[a]Errors[/a]’ 2010 album ‘Come Down With Me’ proved even the boldest of bands aren’t immune from coming unstuck the second time round. They gamely pushed on with their electro-exploration, but failed to recapture the wondrous essence of their debut, falling prey to the perennial post-rock tendency to believe that making music doesn’t allow for having fun. Thank the heavens, then, that ‘Have Some Faith In Magic’ sees them unbuttoning those stiff top-collars and delivering some of their finest pop bangers to date.
During the months leading up to the release of Errors‘ third album, Have Some Faith in Magic, most of the anticipation has focused on the Glaswegian quartet’s reportedly non-instrumental pop shift. However, the notion that Errors have now “gone pop” is a disservice to the band. For starters, pop tends to be a disparaging statement over a perceived transition towards accessibility.
On their third album, Errors muster all of their electro-rock might to create a record that is brimming with magic moments. From the off it sounds big. ‘Tusk’ opens the album with a weighty riff before a synth lines launches it into a serious groove. The construction of the track and balance of the instruments is superb, as it is with so many of the songs on ‘Have Some Faith In Magic’.
A great third LP which sounds like the work of a band hitting its peak. Reef Younis 2012 The critical success of Errors’ gloomy, pulsating 2008 debut LP, It's Not Something But It Is Like Whatever, could have been the catalyst for the Scottish electro-indie ("post-electro," says Wikipedia) four-piece to unleash a rapid-fire succession of releases exploiting the bubbling momentum surrounding them. But rather than rest on their laurels, Errors pressed on with furthering their sound and, following a touring schedule that’d punish the most wanderlust-possessed act, the rich ambition of Come Down With Me arrived.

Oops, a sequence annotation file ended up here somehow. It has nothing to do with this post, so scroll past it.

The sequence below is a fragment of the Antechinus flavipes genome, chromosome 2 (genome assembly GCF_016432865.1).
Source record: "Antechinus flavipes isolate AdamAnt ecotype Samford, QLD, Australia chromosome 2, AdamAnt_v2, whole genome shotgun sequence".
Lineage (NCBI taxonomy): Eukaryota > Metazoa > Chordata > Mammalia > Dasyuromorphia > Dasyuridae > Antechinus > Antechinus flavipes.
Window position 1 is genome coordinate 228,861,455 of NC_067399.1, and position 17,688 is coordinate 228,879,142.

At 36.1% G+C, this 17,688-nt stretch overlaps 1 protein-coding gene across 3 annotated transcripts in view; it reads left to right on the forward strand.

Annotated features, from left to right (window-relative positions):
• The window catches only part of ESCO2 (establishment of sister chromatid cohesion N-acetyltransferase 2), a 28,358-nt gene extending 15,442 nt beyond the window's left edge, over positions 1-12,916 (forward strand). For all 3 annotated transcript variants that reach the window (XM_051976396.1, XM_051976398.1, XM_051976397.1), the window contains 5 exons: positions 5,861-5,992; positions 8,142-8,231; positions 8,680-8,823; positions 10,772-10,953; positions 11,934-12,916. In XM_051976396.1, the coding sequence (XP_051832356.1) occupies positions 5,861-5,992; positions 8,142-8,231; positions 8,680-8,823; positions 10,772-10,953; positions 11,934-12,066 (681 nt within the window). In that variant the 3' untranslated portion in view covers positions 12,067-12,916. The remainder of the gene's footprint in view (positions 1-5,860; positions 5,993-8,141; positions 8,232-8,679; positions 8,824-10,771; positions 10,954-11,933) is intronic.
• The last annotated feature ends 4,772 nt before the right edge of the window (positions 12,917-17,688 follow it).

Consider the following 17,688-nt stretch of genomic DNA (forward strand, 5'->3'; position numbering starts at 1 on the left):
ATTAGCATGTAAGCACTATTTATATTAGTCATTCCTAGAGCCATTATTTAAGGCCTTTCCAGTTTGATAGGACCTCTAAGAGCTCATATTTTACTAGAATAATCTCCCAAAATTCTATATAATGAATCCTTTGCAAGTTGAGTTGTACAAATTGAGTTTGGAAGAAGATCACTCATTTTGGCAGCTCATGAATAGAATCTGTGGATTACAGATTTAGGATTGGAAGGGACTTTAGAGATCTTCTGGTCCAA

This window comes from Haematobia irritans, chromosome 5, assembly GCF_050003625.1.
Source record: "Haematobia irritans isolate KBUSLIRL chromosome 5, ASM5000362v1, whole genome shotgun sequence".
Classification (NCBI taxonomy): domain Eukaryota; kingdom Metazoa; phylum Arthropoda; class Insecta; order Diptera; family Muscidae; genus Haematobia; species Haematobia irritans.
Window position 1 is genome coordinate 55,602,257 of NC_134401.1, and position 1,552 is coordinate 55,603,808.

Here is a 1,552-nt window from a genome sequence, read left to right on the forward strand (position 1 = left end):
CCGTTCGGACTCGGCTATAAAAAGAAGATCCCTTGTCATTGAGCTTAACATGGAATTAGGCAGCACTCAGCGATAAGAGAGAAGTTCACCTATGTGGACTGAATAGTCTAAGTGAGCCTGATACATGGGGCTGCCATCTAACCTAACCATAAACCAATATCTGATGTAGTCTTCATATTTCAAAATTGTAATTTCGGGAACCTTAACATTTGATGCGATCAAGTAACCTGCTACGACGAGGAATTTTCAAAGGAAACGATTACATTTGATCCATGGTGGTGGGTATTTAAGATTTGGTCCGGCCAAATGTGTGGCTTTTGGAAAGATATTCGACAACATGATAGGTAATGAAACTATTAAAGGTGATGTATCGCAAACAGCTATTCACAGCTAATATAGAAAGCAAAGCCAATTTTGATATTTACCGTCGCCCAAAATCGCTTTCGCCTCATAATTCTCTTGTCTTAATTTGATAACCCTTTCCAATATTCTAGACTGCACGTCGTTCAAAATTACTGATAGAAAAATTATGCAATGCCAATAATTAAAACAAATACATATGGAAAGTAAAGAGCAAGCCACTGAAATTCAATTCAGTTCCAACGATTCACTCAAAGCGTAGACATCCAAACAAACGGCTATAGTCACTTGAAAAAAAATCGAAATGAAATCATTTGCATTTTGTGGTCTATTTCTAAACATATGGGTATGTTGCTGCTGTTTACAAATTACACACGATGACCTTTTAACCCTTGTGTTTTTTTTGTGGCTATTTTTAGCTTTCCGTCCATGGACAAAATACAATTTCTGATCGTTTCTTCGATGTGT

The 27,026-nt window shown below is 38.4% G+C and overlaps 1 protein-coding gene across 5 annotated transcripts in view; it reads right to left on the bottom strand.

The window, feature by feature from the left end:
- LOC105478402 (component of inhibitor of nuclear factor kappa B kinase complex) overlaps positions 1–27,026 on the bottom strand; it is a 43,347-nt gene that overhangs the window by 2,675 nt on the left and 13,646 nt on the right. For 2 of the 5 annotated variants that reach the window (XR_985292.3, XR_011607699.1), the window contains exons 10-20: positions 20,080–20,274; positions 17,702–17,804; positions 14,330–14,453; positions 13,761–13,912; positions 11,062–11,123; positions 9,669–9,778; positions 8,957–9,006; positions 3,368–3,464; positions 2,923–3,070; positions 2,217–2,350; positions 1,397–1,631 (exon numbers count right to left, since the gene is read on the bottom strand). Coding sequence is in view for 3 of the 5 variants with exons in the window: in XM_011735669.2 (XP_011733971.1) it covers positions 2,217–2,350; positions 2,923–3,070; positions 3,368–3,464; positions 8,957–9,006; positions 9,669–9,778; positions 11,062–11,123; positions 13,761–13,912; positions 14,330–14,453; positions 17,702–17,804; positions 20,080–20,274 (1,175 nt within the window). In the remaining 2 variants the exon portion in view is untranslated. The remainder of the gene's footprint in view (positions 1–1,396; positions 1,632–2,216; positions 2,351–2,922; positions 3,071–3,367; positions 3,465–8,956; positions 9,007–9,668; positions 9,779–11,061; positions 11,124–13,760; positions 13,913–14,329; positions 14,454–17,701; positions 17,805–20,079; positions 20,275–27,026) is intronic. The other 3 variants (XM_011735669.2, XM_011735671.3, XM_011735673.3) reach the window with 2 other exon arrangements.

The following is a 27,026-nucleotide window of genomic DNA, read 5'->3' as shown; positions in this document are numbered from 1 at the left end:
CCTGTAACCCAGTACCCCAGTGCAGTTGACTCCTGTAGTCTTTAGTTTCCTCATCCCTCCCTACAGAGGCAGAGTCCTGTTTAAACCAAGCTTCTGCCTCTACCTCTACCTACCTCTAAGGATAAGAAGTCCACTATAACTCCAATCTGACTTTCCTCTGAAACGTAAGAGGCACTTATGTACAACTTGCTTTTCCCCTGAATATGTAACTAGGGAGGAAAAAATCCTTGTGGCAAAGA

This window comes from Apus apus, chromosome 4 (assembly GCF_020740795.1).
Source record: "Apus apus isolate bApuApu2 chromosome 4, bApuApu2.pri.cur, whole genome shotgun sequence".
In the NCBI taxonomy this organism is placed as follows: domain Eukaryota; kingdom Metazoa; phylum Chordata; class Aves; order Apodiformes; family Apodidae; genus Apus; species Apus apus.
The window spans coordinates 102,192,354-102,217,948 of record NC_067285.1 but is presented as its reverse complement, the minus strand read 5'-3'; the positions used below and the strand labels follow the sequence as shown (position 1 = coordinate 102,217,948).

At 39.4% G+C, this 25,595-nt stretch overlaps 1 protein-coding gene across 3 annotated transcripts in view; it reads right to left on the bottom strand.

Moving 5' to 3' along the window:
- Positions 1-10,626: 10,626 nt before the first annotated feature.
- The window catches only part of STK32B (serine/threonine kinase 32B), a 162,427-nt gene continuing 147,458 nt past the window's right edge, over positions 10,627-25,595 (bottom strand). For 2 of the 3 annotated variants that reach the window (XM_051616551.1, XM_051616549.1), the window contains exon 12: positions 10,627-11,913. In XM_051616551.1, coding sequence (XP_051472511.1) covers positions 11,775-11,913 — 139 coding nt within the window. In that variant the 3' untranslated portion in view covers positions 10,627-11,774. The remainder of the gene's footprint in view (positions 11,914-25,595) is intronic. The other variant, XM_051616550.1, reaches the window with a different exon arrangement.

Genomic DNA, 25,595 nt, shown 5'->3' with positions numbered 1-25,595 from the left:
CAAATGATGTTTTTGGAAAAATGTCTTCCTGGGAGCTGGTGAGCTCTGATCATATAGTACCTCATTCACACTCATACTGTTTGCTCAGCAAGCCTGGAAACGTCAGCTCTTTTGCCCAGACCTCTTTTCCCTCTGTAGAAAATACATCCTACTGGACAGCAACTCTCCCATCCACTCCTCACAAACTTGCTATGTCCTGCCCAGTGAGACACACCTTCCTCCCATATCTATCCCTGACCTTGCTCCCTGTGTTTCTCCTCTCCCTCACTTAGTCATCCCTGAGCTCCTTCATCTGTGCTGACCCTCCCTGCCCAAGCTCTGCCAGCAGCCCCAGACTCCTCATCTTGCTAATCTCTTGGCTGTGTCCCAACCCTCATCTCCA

The official line on Errors' third album is that the Glaswegian quartet have shed the 'post-rock' label and have made an unabashed pop album, rich in melody and making extensive use of vocals for the first time. Vocals, of course, are more important in a pop record than in a 'post-rock' one; the pop fan likes to have something to sing along with, likes a memorable phrase for a hookline, and even likes to have a vague idea of what a song is about (love, sex and dancing, preferably). So is this a new, accessible, easy-to-digest Errors we see before us? Well, everything is relative and nothing more so than the nebulous concept of 'pop.
Being an instrumental band from Glasgow that aren't Mogwai means there might be some obvious comparisons, especially if they happen to be signed to Mogwai's Rock Action label. Yet Errors have managed to carve themselves a little niche where they've already made two rather enjoyable albums. Album number three, Have Some Faith In Magic, sees them continuing to play around with synth-laden tracks, but they've added some vocals into the mix.